Desalination: Quenching growing thirst around the world
With more than 20,000 plants now contracted around the world, desalination is enabling countries to provide water security for future generations amid growing climate concerns. By converting saline water, the process can offer freshwater in areas lacking natural groundwater, or surface water supplies. Together with water reuse, desalination can offer solutions to water scarcity and in some countries, provides over 90 per cent of total water supply. The rapidly growing advance in water reuse, particularly direct and indirect potable reuse of municipal wastewater, uses desalination membrane technology. What are the processes and technologies involved in desalination? What’s the difference between MED and MSF thermal treatment? What are the pros and cons of desalination?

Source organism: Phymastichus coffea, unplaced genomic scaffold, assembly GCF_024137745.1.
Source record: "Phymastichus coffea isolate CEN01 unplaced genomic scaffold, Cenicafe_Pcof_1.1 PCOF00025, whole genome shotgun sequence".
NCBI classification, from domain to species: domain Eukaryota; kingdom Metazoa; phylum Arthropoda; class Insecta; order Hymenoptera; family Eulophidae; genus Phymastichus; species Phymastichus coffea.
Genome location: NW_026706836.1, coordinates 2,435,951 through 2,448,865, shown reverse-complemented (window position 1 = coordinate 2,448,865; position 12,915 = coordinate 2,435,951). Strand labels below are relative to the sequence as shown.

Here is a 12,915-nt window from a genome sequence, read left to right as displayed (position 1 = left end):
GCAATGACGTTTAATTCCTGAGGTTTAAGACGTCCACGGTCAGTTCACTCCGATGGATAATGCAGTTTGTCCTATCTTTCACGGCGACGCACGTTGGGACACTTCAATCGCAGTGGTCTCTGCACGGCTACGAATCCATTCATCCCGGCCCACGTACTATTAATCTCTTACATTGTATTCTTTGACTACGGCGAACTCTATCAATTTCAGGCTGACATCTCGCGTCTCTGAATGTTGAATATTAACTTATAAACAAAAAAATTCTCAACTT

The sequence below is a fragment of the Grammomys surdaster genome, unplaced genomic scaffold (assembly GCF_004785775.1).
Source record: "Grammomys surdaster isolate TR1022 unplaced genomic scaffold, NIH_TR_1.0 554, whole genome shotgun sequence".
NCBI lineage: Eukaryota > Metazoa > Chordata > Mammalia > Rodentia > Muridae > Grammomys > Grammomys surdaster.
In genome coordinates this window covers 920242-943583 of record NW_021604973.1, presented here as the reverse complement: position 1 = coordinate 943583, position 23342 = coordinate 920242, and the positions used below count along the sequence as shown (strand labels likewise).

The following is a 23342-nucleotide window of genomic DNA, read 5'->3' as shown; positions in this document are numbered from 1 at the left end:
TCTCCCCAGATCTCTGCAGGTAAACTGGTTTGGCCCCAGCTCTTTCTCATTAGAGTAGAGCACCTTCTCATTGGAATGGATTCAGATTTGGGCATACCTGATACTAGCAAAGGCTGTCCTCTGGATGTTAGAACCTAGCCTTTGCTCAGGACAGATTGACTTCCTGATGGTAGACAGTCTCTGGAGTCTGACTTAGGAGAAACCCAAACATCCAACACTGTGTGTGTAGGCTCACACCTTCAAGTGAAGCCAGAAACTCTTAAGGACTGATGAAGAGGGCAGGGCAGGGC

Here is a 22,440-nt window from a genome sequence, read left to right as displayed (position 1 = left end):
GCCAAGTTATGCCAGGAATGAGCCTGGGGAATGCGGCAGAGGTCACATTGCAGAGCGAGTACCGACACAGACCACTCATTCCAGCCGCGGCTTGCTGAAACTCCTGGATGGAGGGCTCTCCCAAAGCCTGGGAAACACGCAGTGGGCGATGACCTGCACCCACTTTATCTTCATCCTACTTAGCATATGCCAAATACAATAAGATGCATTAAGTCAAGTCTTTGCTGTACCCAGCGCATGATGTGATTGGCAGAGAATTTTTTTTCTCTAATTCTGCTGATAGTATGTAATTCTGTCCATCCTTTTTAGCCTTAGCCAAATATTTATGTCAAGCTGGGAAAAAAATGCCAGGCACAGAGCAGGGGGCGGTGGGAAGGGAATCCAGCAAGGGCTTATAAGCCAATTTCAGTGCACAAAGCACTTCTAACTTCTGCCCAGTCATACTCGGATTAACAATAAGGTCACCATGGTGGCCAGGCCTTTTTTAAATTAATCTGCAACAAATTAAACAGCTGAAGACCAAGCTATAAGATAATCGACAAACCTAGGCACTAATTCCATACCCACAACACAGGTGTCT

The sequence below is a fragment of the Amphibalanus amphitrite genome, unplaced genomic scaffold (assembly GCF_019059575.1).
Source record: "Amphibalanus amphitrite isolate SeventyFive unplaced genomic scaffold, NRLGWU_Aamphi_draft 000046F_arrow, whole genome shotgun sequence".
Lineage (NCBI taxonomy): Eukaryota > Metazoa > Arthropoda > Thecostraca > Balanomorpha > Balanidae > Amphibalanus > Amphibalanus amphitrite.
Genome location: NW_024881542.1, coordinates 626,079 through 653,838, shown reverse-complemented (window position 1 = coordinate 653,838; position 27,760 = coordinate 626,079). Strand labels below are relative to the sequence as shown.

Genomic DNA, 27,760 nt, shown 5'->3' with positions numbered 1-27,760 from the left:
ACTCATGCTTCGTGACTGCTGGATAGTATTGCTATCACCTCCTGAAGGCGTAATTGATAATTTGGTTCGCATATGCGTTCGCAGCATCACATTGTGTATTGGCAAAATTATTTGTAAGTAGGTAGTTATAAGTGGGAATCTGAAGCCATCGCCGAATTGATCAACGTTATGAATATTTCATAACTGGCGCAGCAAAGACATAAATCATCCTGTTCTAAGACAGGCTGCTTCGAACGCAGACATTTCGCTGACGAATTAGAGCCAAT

What is desalination?
Desalination refers to a process that involves taking the salt out of water to make it drinkable. Desalination involves either treating sea or brackish water with the objective to create freshwater. In order to do this, desalination plants involve multiple technologies, from pre-treatment to pumps and membranes.
According to the new International Desalination Association (IDA) Water Security Handbook, the total global installed desalination capacity stands at 97.4 million cubic meters per day (m3/day) while the total global cumulative contracted capacity is 104.7 million m3/d.
Furthermore in this essential guide:
- What is desalination?
- What are the desalination processes?
- Desalination costs
- What are the world’s largest desalination plants?
- Pros and cons of desalination